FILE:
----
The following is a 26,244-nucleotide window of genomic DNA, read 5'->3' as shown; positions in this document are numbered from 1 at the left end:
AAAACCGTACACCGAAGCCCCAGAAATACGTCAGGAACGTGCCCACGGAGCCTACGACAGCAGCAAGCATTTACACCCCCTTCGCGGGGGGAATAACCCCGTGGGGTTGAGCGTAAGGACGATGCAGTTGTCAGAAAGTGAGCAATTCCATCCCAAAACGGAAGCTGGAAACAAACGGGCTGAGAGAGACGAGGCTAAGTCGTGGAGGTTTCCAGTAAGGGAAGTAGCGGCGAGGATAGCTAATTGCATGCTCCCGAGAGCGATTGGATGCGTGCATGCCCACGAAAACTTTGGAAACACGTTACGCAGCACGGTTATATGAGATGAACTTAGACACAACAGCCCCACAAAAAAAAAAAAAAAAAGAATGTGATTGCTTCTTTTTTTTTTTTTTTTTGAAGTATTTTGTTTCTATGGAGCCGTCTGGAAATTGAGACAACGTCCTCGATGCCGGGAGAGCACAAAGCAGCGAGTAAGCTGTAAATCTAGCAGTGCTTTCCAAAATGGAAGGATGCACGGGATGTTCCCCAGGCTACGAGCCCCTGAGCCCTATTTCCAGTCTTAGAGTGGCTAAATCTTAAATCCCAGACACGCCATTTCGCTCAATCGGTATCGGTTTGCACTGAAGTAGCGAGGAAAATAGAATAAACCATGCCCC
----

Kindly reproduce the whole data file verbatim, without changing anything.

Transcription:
The following is a 26,244-nucleotide window of genomic DNA, read 5'->3' as shown; positions in this document are numbered from 1 at the left end:
AAAACCGTACACCGAAGCCCCAGAAATACGTCAGGAACGTGCCCACGGAGCCTACGACAGCAGCAAGCATTTACACCCCCTTCGCGGGGGGAATAACCCCGTGGGGTTGAGCGTAAGGACGATGCAGTTGTCAGAAAGTGAGCAATTCCATCCCAAAACGGAAGCTGGAAACAAACGGGCTGAGAGAGACGAGGCTAAGTCGTGGAGGTTTCCAGTAAGGGAAGTAGCGGCGAGGATAGCTAATTGCATGCTCCCGAGAGCGATTGGATGCGTGCATGCCCACGAAAACTTTGGAAACACGTTACGCAGCACGGTTATATGAGATGAACTTAGACACAACAGCCCCACAAAAAAAAAAAAAAAAAGAATGTGATTGCTTCTTTTTTTTTTTTTTTTTGAAGTATTTTGTTTCTATGGAGCCGTCTGGAAATTGAGACAACGTCCTCGATGCCGGGAGAGCACAAAGCAGCGAGTAAGCTGTAAATCTAGCAGTGCTTTCCAAAATGGAAGGATGCACGGGATGTTCCCCAGGCTACGAGCCCCTGAGCCCTATTTCCAGTCTTAGAGTGGCTAAATCTTAAATCCCAGACACGCCATTTCGCTCAATCGGTATCGGTTTGCACTGAAGTAGCGAGGAAAATAGAATAAACCATGCCCC